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Talking Horses: Cheltenham pointers on offer at Catterick
IT'S a long way from Catterick to Cheltenham, in a sporting and geographical sense, but as the North Yorkshire course staged its penultimate jumps meeting yesterday, thoughts inevitably drifted to the Cotswolds in a fortnight's time.
The opening race was named the Cheltenham Preview Evening 28th February Novices' Chase, flagging up the traditional pre-Festival tipping night that will take place in Catterick's main function room on Friday.
The bookmakers' adverts were flagging up the various offers relating to the championship races at Cheltenham. And the punters scattered around the betting ring were either replenishing their Festival funds or prematurely emptying the coffers, depending on whether their luck was in.
“That's going straight into William Hills when I get home,” said one racegoer clutching his dog-eared copy of the Racing Post, after taking some money out of Jimmy Latham's satchel as Summerlea landed odds of 13-2 for Middleham trainer Micky Hammond in the amateur riders' race. “It's going on Al Ferof in the Ryanair – it looks unbeatable now that Cue Card's out.”
“Are you heading down to Cheltenham again,” asked one old stager beside the paddock. “Nah, not this year, can't afford it,” said his mate. “Mind you, I went to Tenerife the other day just to get away from the rain.”
It has been a tough winter in the jumps game, with meetings washed out, gallops underwater and trainers forced to run their horses on ground that you wouldn't even grow potatoes in.
But as the sun shone to greet the start of yesterday's opener, with the word “heavy” removed from the going report for the first time since goodness knows when, it was impossible not to feel that as Cheltenham draws near, spring has finally sprung.
With the forecast set reasonably fair for the next fortnight, they might even be watering before the tapes go up for the Supreme.
ALL CLEAR: Indigo Island, Kyles Faith and Rare Coincidence jump the last in the 2.50 at Catterick yesterday
There was an occasional shower to dodge yesterday, but while a Tuesday meeting at Catterick might not seem like the best place to search for Festival clues, they were on offer if you looked carefully enough.
Having recorded a treble at Musselburgh on Monday to pass the 100-winner mark for the fourth season in succession, Donald McCain ran up another hat-trick to underline the well-being of his Cheshire yard as the most crucial month of the season approaches.
The first race might only have been a two-runner affair, but there was still much to admire in the effortless manner in which the outsider of the pair, Bit Of A Jig, held off the odds-on shot, Dursey Sound, under Jason Maguire, who partnered all three of McCain's winners.
The pair combined again when Benzanno cruised to a facile 18-length success to claim his first success over hurdles in the yorkshire-outdoors.co.uk Adventure Activities Maiden Hurdle.
Benzanno looked every inch a 5-4 favourite, and while Kolonel Kirkup, representing a rare National Hunt runner for Denton trainer Michael Dods, ran creditably to claim second place, the winner looks set to go on to bigger and better things.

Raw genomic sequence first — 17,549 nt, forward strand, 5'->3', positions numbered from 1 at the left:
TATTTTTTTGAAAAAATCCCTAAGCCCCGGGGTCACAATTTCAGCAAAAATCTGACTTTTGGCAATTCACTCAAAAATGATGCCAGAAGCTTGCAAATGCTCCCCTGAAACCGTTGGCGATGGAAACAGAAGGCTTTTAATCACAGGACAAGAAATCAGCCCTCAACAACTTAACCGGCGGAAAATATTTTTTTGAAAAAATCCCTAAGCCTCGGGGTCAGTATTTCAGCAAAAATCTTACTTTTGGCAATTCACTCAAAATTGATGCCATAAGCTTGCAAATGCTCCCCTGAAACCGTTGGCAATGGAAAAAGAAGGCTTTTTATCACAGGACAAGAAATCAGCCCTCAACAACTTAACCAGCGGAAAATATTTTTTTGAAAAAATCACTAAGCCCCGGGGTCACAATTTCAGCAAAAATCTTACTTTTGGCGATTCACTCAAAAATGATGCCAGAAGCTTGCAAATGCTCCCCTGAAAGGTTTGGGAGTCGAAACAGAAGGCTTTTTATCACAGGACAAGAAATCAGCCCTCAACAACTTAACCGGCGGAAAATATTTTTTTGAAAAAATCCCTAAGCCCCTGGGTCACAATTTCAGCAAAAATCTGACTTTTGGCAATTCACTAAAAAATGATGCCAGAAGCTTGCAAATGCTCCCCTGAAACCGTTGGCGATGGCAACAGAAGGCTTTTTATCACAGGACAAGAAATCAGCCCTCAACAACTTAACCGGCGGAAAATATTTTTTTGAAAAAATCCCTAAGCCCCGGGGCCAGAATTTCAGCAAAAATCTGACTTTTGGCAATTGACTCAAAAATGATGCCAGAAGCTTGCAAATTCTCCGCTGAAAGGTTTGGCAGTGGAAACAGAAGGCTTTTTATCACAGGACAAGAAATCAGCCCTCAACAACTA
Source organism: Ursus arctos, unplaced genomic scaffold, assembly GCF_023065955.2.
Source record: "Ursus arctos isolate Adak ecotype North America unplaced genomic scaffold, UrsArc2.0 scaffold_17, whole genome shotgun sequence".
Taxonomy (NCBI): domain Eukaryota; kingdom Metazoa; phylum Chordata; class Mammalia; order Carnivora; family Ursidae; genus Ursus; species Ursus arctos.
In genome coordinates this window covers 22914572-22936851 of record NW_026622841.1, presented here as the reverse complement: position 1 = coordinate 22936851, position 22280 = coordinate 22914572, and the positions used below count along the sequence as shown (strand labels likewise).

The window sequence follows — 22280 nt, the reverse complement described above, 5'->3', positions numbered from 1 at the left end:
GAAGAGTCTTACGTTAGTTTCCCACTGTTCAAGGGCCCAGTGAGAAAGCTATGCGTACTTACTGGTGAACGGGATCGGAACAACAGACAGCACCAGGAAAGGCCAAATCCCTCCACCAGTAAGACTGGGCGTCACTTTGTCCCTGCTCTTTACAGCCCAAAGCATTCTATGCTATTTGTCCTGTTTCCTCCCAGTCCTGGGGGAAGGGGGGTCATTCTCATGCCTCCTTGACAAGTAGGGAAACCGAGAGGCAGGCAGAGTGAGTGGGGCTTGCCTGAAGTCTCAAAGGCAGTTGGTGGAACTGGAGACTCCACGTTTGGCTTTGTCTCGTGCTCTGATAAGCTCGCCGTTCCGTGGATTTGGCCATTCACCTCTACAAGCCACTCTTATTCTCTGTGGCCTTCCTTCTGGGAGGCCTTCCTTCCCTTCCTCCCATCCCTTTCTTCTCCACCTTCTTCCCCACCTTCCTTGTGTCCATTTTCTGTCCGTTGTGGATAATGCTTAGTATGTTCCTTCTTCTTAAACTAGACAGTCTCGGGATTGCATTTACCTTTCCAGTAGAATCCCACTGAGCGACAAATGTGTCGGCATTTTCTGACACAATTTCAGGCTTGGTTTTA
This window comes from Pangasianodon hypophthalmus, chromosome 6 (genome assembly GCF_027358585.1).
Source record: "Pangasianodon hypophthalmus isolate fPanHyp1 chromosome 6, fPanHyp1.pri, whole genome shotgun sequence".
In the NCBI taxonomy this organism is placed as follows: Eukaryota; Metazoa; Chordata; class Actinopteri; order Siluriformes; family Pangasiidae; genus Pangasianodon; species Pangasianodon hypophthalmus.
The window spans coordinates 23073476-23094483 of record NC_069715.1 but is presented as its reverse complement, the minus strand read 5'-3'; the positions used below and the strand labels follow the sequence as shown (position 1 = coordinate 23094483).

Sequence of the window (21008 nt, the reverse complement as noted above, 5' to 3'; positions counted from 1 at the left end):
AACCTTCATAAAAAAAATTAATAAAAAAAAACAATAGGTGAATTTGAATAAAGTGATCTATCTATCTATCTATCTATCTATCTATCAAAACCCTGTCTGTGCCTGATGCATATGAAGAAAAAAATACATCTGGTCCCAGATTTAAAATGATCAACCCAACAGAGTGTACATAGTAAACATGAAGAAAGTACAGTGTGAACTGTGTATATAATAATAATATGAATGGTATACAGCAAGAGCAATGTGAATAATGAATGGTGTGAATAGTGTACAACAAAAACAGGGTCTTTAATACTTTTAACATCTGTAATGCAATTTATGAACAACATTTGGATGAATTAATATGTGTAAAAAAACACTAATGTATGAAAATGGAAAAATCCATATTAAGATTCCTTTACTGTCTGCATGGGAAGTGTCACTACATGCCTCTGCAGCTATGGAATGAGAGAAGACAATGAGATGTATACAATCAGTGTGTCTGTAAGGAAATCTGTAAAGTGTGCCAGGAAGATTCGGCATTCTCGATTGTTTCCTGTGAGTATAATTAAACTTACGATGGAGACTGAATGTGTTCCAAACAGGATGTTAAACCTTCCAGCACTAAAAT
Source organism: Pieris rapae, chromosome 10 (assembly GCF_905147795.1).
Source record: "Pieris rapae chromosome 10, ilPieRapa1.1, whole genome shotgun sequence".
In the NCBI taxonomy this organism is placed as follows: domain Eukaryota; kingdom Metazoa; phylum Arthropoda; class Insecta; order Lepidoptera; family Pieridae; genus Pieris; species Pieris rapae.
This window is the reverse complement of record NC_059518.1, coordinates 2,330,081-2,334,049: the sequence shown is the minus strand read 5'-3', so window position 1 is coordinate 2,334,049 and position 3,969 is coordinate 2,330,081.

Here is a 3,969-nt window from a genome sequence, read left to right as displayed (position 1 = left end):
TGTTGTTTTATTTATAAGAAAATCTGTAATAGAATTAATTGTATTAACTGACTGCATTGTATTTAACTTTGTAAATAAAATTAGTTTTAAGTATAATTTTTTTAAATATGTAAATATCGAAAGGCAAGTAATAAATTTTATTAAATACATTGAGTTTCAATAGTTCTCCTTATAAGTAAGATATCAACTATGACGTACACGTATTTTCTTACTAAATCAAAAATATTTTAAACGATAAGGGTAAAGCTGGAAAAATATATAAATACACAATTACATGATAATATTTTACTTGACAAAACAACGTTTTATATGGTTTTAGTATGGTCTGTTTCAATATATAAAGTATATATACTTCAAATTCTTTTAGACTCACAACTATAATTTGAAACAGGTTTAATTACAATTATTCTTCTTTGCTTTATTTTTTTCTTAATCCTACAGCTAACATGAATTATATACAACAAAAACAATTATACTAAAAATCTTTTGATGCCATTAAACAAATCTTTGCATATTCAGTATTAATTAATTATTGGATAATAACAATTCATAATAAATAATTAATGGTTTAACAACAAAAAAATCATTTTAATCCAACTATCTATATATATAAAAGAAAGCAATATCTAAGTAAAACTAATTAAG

The same is surely true of Cloudante, who cruised through a mares' novice hurdle towards the end of the card in the style that a 1-7 favourite should adopt.
Cloudante has only run six times during her career, but she has already won races in England, Scotland, Ireland and Wales, and given how well his week has gone, McCain will travel to Cheltenham as one of the northern trainers to follow.
Cinders And Ashes should have a live chance in the Vincent O'Brien County Handicap Hurdle on the final day of the Festival, while Clondaw Kaempfer could be competitive at decent odds in either the same race or the Coral Cup two days earlier.
One of McCain's best Cheltenham prospects is Corrin Wood, a 10-1 shot for the RSA Chase, and given that that horse thrashed Dursey Sound by 23 lengths at Catterick in December, the closely-fought finish to yesterday's opener gave a nod to his chances.
“It's amazing the difference that a week can make,” said McCain. “It's not so long ago that people were saying we were out of form, but then you have a decent few days and suddenly everything looks rosy again.
“It's all been down to the weather. The horses have been running on bad ground, but you've got to run them somewhere. There hasn't really been any other options for them, but things have improved a bit and we always hoped this would be a good week with what we had out. It's worked out for them, and now we just have to keep our heads down and keep going.”
Last year, Divine Intavention was finishing second behind Salsify in the CGA Foxhunters Chase at the Festival, so it was something of a surprise to see Martin Keighley's chaser obliging over the minimum two-mile trip in yesterday's Easby Abbey Handicap Chase.
He's entered in the Kim Muir at Cheltenham next month, and while he will have to step up again to make the frame for the second Festival in succession, he's clearly coming to the boil at the right time.
Yesterday's task was made easier when the Venetia Williams-trained favourite, Lucky Sunny, departed at an early stage, but any horse that runs out a 49-length winner has to be respected.
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